Every year the students passing out of IILM face the million dollar question, “How should I decide on the company I should work for”. The situation becomes quite complex as a multitude of companies with different Job offerings visit the Institute at different times of the year. The students also receive advice from various sources mostly from people who are quite ignorant themselves. What should be the practical approach for students which will not jeopardize their careers? When the choices are many, the practical approach is ‘Stick to Basics’.
The Basic desirable feature in a Job would be a good organization, interesting profile, good work environment, growth opportunities and a decent salary package, in that order. Many years of Industry experience have dictated this order. If one is inexperienced and ignorant of how organizations work, they may put salary package as the most important feature. The order works typically for fresh post-graduates without any industry experience. The order changes as work and experience factors change.
Many large multinationals do not offer high salary packages. Why? The other factors far outweigh the salary considerations. It is like saying that a job does not offer everything under the sun. The considerations are mainly around the background of the organization and the Job description. Relatively smaller or new organizations do not require selection from a large pool of Institutes. Their advantage is the exposure students get to different Management functions whereas in large organizations, the exposure is limited to the specific job function only. The catch is that the students should be able to weigh the different factors and put more weight on those that are more important to them. The initial years of work should give a rich experience and should enrich the students’ Profile.
The most practical point for the students to understand is that jobs offering lucrative terms also attract larger number of students however the positions on offer are limited. Companies offering such positions also tend to be extremely selective. While it is good to have aspirations for joining a good company, the grounding should be, make your-self suitable for them. The marks obtained at High School, Graduation and Post-Graduation have to be as per standards prescribed by the companies. These companies require the students to be fluent and articulate in communication, the ability to understand and discuss current business scenarios and a smart personality are prerequisites for each one of them. Most large corporations also require the students to be flexible to relocate as and when the job demands. Recent developments show that the companies with front-end operations want managers to be able to “sell” to their customers, whatever their specializations may be.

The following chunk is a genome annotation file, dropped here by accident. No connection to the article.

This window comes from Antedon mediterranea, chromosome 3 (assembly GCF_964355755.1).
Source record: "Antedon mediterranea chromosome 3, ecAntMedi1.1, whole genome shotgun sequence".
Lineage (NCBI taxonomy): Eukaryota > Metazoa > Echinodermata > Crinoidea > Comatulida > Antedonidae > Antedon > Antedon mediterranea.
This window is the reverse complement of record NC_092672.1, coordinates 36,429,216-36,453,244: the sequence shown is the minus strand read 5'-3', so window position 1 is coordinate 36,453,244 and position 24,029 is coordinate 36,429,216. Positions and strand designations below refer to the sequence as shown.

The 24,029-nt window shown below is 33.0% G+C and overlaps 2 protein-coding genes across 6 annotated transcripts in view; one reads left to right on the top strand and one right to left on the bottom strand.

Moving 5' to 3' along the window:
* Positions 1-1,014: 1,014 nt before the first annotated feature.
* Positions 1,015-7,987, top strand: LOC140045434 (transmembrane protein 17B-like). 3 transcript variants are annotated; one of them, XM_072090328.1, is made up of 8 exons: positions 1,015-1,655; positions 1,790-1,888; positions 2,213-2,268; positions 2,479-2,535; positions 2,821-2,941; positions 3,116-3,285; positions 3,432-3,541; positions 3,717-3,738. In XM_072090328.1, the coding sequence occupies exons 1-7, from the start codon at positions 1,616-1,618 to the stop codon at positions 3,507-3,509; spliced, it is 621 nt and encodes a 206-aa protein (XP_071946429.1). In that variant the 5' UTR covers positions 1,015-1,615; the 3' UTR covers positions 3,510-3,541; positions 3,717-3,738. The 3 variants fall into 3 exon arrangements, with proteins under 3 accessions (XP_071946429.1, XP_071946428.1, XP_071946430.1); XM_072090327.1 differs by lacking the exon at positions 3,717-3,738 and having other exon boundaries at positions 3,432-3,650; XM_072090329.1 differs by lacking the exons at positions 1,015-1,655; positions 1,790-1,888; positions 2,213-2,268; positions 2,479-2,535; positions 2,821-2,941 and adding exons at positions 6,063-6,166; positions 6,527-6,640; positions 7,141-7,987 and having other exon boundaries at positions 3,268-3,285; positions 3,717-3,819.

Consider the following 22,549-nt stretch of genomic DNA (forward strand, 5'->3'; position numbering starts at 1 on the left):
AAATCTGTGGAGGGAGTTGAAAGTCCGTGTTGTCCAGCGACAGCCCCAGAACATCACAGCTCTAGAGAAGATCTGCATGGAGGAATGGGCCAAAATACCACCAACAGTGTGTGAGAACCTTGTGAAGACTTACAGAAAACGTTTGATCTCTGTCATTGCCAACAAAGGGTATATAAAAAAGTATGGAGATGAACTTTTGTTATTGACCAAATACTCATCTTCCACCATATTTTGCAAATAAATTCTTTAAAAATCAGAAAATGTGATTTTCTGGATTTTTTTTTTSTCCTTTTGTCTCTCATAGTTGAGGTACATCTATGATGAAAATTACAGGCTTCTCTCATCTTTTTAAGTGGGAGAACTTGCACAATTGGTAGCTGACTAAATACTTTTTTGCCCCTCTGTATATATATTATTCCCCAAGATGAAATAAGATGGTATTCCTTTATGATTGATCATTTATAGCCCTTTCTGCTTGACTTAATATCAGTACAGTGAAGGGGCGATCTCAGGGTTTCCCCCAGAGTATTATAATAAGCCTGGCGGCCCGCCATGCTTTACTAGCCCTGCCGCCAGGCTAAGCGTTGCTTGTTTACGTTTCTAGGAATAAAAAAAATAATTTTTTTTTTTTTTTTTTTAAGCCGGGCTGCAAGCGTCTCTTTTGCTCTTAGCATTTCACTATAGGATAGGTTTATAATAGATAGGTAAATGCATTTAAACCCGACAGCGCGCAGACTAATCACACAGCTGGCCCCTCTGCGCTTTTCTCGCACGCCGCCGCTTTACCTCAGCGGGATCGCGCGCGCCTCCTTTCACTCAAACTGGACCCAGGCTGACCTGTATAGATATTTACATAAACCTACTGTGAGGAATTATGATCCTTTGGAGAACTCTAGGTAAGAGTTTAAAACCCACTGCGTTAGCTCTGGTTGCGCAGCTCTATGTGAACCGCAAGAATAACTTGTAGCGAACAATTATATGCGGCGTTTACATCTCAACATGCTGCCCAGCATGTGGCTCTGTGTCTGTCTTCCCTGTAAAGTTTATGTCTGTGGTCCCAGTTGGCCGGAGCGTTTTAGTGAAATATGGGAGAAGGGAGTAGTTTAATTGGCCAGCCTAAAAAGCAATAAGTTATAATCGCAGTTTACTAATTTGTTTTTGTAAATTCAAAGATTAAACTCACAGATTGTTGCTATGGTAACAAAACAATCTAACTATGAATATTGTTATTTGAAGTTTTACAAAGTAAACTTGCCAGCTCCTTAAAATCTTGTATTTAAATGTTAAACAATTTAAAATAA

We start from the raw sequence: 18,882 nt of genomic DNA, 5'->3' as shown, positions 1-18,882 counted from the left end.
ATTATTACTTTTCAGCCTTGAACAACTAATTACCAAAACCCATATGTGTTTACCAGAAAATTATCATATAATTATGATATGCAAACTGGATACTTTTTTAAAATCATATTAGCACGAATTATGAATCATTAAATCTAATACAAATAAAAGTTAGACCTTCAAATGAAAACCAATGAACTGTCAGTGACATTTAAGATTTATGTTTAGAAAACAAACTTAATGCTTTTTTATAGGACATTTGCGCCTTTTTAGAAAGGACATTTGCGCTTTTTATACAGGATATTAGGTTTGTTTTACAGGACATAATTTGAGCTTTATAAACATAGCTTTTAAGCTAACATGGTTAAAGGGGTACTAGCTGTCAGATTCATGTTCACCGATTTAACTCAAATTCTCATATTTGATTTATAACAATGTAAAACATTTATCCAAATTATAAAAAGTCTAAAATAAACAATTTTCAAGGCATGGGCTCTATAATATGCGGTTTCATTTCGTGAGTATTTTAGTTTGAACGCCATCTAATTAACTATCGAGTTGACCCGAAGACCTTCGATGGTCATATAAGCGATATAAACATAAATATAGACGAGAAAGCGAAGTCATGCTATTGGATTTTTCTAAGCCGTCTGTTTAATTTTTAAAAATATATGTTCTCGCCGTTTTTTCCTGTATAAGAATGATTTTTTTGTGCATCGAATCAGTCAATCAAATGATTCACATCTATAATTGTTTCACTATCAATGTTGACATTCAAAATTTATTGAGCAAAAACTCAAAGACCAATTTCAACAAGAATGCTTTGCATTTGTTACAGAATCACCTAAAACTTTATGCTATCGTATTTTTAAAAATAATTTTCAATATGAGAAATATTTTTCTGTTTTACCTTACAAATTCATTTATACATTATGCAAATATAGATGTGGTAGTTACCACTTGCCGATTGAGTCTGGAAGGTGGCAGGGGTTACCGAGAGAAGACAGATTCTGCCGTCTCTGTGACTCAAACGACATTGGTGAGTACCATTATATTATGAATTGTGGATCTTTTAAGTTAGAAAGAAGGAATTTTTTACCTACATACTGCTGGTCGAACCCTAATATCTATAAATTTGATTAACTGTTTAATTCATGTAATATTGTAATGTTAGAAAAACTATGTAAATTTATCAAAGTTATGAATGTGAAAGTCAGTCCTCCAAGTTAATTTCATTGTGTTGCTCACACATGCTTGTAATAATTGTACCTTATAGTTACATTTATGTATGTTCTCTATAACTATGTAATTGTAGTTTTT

While looking at the past performances, the companies are quite wary of those candidates who show sparks of brilliance (inconsistent performance). They look for consistency in the performance. Companies look at candidates past performance to determine their potential for future commitments, whereas students gauge their worth by what they think they CAN achieve. Companies are skeptical when a student expresses that although his past academic performance was below par, he will work very hard to prove his worth.
What does work with the companies is the energy and intent shown by the candidates in taking various initiatives. This is gauged by the participation in co-curricular activities organized by the institute during the two years of Post-graduation. While the jobs on offer as well as companies willing to recruit fresh talent are increasing, their expectation for knowledge and skills are also increasing.
The most positive aspect on the Job front is, even if the choice made does not work out as per expectation, there are many more companies which can still be chosen to develop careers.
Placement Managers Workshop
A Placement Managers Workshop was conducted on Thursday September 20 and Friday September 21, 2012. Placement managers across all our campuses participated. The theme of the Workshop was “Negotiations”.
The agenda of the Workshop was to achieve the following objectives:
- Communicate with Companies in a way different from other institutes – Selling through Story Telling
- Reinforcing the parameter of Quality in our Placements
- Negotiate with companies for job profiles, number of positions and compensation
Day 1 of the workshop
All Placement managers across all our campuses participated in the discussions resulting in the following points:
- Placement Managers sensitivity to deliver Quality Placements, Internships, Guest Lectures and Industry visits for the students.
- Prioritize companies scheduling consciously, basis their Unique Numbers to ensure better companies get to pick students earlier.
- Negotiate for higher packages, designations, job profiles, work environment, career growth
- Update knowledge of the different electives offered in Marketing, Finance, HR, IT, Operations for improving the Placements.
Day 2 of the workshop
All the Placement Managers came with a story and a few shared them with the rest of the team. The picture which emerged with clarity is that it will take some thinking to make a Story which will engage the interest of a Recruiter.
There were extensive sessions on Role Play performed by each Placement Manager as a Placement Manager and as a HR manager of a company. The objective of the role play was (1) Understanding one’s own advantages (2) Negotiation and Persuasion for better deals. The Role Plays enabled zeroing-in on some common mistakes made and the same were pointed out by observers to the Placement Managers.
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